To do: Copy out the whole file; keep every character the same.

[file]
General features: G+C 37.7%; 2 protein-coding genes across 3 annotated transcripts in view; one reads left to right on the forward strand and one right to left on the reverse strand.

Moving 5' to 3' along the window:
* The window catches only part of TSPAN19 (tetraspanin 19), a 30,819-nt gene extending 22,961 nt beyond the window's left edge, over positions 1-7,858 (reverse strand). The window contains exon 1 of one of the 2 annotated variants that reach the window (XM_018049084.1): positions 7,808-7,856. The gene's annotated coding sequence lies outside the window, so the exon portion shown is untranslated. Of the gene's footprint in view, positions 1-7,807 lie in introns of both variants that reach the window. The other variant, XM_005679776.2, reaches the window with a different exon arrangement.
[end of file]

General features: G+C 37.7%; 2 protein-coding genes across 3 annotated transcripts in view; one reads left to right on the forward strand and one right to left on the reverse strand.

Moving 5' to 3' along the window:
* The window catches only part of TSPAN19 (tetraspanin 19), a 30,819-nt gene extending 22,961 nt beyond the window's left edge, over positions 1-7,858 (reverse strand). The window contains exon 1 of one of the 2 annotated variants that reach the window (XM_018049084.1): positions 7,808-7,856. The gene's annotated coding sequence lies outside the window, so the exon portion shown is untranslated. Of the gene's footprint in view, positions 1-7,807 lie in introns of both variants that reach the window. The other variant, XM_005679776.2, reaches the window with a different exon arrangement.